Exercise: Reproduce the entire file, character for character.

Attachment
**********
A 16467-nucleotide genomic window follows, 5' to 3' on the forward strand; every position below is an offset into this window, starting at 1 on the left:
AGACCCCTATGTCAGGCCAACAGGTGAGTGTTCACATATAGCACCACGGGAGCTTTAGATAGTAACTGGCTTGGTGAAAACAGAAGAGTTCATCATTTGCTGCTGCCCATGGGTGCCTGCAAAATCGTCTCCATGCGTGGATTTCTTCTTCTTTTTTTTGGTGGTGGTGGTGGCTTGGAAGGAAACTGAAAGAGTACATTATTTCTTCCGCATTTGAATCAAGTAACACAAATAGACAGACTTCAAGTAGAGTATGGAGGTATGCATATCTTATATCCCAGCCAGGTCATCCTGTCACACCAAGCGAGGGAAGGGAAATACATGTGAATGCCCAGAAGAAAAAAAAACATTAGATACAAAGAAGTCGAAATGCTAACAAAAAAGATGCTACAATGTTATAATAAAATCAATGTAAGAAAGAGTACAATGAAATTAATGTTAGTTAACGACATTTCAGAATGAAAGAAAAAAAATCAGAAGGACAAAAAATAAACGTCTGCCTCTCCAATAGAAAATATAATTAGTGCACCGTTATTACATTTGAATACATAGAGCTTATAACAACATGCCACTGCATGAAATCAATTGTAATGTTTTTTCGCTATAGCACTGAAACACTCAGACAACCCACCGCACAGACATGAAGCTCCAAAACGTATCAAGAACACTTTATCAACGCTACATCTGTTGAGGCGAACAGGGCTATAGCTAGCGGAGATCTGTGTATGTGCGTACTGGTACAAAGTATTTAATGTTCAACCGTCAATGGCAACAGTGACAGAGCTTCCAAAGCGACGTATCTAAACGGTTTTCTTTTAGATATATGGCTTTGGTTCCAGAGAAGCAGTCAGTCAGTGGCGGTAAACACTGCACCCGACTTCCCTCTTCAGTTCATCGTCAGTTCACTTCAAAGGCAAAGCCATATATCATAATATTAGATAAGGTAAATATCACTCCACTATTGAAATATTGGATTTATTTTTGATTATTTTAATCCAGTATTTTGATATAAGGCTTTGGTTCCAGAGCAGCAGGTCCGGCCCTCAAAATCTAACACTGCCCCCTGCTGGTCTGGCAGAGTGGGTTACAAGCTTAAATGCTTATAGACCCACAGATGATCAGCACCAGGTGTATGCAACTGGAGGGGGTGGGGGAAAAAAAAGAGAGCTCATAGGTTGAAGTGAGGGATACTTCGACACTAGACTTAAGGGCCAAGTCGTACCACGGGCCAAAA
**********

A 16467-nucleotide genomic window follows, 5' to 3' on the forward strand; every position below is an offset into this window, starting at 1 on the left:
AGACCCCTATGTCAGGCCAACAGGTGAGTGTTCACATATAGCACCACGGGAGCTTTAGATAGTAACTGGCTTGGTGAAAACAGAAGAGTTCATCATTTGCTGCTGCCCATGGGTGCCTGCAAAATCGTCTCCATGCGTGGATTTCTTCTTCTTTTTTTTGGTGGTGGTGGTGGCTTGGAAGGAAACTGAAAGAGTACATTATTTCTTCCGCATTTGAATCAAGTAACACAAATAGACAGACTTCAAGTAGAGTATGGAGGTATGCATATCTTATATCCCAGCCAGGTCATCCTGTCACACCAAGCGAGGGAAGGGAAATACATGTGAATGCCCAGAAGAAAAAAAAACATTAGATACAAAGAAGTCGAAATGCTAACAAAAAAGATGCTACAATGTTATAATAAAATCAATGTAAGAAAGAGTACAATGAAATTAATGTTAGTTAACGACATTTCAGAATGAAAGAAAAAAAATCAGAAGGACAAAAAATAAACGTCTGCCTCTCCAATAGAAAATATAATTAGTGCACCGTTATTACATTTGAATACATAGAGCTTATAACAACATGCCACTGCATGAAATCAATTGTAATGTTTTTTCGCTATAGCACTGAAACACTCAGACAACCCACCGCACAGACATGAAGCTCCAAAACGTATCAAGAACACTTTATCAACGCTACATCTGTTGAGGCGAACAGGGCTATAGCTAGCGGAGATCTGTGTATGTGCGTACTGGTACAAAGTATTTAATGTTCAACCGTCAATGGCAACAGTGACAGAGCTTCCAAAGCGACGTATCTAAACGGTTTTCTTTTAGATATATGGCTTTGGTTCCAGAGAAGCAGTCAGTCAGTGGCGGTAAACACTGCACCCGACTTCCCTCTTCAGTTCATCGTCAGTTCACTTCAAAGGCAAAGCCATATATCATAATATTAGATAAGGTAAATATCACTCCACTATTGAAATATTGGATTTATTTTTGATTATTTTAATCCAGTATTTTGATATAAGGCTTTGGTTCCAGAGCAGCAGGTCCGGCCCTCAAAATCTAACACTGCCCCCTGCTGGTCTGGCAGAGTGGGTTACAAGCTTAAATGCTTATAGACCCACAGATGATCAGCACCAGGTGTATGCAACTGGAGGGGGTGGGGGAAAAAAAAGAGAGCTCATAGGTTGAAGTGAGGGATACTTCGACACTAGACTTAAGGGCCAAGTCGTACCACGGGCCAAAA